Mermaidens’ Gussie Larkin: “The guitar is another voice within each song”

The Wellington-based guitarist talks the band’s new LP Look Me In The Eye, the influence of riff-based bands and developing her own chorus pedal.

Look Me In The Eye is the third album from Wellington-based band Mermaidens. Drawing on the influences of Warpaint, PJ Harvey and a multitude of riff-orientated rock bands, Gussie Larkin and her bandmates Lily West and Abe Hollingsworth have pushed their sonic limits, producing a vibrant and exploratory new LP. The viewpoints of both singers and front-women help frame the new album, allowing them to create a dialogue on both female collaboration and friendship.

Gussie’s tireless work ethic and love for the guitar is apparent throughout the record, which she attributes to “not very good at relaxing and sitting around.” Noted for using a vintage Tokai Humming Bird among other interesting six-strings, here she tells us why a Stratocaster copy kick-started her love of guitars, finding alternative ways to market their new album and promoting diversity in the industry.

What drew you to pick up a guitar?

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“Curiosity and a good dose of teenage angst. We had a very sorry looking classical guitar that I plonked away on until my parents gave me a red Strat copy for my 13th birthday. From that point on I felt like picking it up a lot more often!”

Mermaidens

Your influences, such as Warpaint and Fugazi, form an eclectic melting pot. Can you talk us through them and describe what impact they’ve had on your music?

“Warpaint are one of my most enduring influences. When I discovered them as a 15-year-old I was completely mesmerised by the interplay between each player and the fact that they all took turns singing. It was a pretty big thing for me to see a new band made up entirely of women too. Of course, that had a big impact on my confidence when I was starting out.

“As a mostly self-taught player, I think I’m drawn to guitarists with unusual styles and ways of playing. St Vincent is a guitarist I really admire because you can tell she writes mostly by ear, rather than thinking too much about chord progressions and rules.

“I’m a fan of really riffy bands too, like Fu Manchu, Queens Of The Stone Age and Red Fang to name a few. Maybe that doesn’t come through as much in Mermaidens (I have my side project, Earth Tongue for that) but those bands definitely influenced my sense of groove as a guitarist.”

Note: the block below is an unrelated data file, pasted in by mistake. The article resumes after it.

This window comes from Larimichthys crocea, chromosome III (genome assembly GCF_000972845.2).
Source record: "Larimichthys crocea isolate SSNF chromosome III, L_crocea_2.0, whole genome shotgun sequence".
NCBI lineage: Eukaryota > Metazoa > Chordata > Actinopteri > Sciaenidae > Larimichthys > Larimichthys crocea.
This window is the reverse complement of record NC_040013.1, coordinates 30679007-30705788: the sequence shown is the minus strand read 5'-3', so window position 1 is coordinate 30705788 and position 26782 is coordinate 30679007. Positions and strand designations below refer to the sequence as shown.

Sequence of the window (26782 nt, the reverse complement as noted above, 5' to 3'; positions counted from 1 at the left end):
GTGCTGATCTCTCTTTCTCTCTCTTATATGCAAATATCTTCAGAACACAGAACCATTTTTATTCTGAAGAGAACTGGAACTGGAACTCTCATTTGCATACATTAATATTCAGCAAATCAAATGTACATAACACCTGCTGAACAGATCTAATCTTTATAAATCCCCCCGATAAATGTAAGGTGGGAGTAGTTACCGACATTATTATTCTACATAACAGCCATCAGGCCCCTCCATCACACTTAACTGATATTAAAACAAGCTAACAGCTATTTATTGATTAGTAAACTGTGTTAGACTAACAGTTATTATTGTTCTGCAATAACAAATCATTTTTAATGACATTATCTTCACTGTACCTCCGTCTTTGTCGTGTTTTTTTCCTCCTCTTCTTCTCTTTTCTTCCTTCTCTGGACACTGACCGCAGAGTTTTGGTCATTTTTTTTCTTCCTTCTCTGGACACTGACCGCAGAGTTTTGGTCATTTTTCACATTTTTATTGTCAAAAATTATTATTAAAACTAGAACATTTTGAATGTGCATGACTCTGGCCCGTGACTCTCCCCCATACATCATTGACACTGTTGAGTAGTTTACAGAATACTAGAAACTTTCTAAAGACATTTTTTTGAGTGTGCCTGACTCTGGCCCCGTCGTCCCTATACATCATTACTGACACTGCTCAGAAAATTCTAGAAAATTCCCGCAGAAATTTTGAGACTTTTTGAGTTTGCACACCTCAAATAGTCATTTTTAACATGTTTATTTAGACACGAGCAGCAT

Your new album Look Me In The Eye follows the critically acclaimed Perfect Body. Did you feel pressure when recording your third long-player?

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“I’m a person who has really high standards of myself so yes, definitely! I think getting the guitar parts right was really important for this album. I don’t have a conventional style so it’s like the guitar is another voice within each song. Recording the guitar parts in the studio is the best bit, and it was great to work closely with our engineer James Goldsmith on the effects. He gets super nerdy and obsessive about tones. We’re a good match!”

You also developed a chorus pedal, the Moon Cycle, with your former drummer as part of the new album’s promo. Why did you choose to design your own pedal?

“We were thinking about how we could promote the album in a more interesting way than just sending out a million press releases. We were in the studio and this idea came up. At that time we were using a lot of analogue delays, choruses and flanger effects on the album so we knew it had to be a chorus pedal.

“Emerald [Rose, fellow Kiwi musician and FX builder] is a really talented guitarist and builder of amps and pedals. We wanted to collaborate with her not only because she’s super cool but also to give exposure to her talents. There’s a severe lack of women working in the music gear industry, so we hope that this project is a step towards a more equal industry. Our bassist Lily illustrated the face of the pedal. She’s behind all our album art, posters, etc.”

Moon Cycle Pedal
Image: Mermaidens

What does your current guitar rig look like?

“I use a Catalinbread Topanga reverb pedal which is always on. Then I have two analogue delay pedals, an MXR Carbon Copy and a Boss DM-2 from 1983. After that is a flanger that came from a charity store and two Tube Screamers – one for overdrive and the other as a boost. My favourite pedal is the New Zealand-made Crowther Hotcake, a tried and true overdrive that can go really fuzzy. Depending on the set, I might add my Russian Big Muff to the chain. If I’m at home in Wellington I’ll be playing through a NZ-made Jansen 8/40 combo. Jansen manufactured amps from the 1960s and this one is modelled on a Fender Twin. It rules.”

You’re known for your tireless work ethic, having released three albums in four years and playing with the likes of Mac DeMarco, Sleater-Kinney amongst others. How do you maintain that ethos?

“I’m not very good at relaxing and sitting around. I always feel like I should be doing something, making something! My bandmates are like that too, so I guess we egg each other on.”

Mermaidens

Following the release of Look Me In The Eye and your recently completed UK tour, what’s next for Mermaidens?

“We’ll be supporting Gang of Four in our hometown. We were listening to them a lot during the recording of our latest album so I’m really excited about that. After that, we’re looking forward to writing some new tunes.”

Mermaidens’ Look Me In The Eye is out now on Flying Nun Records.

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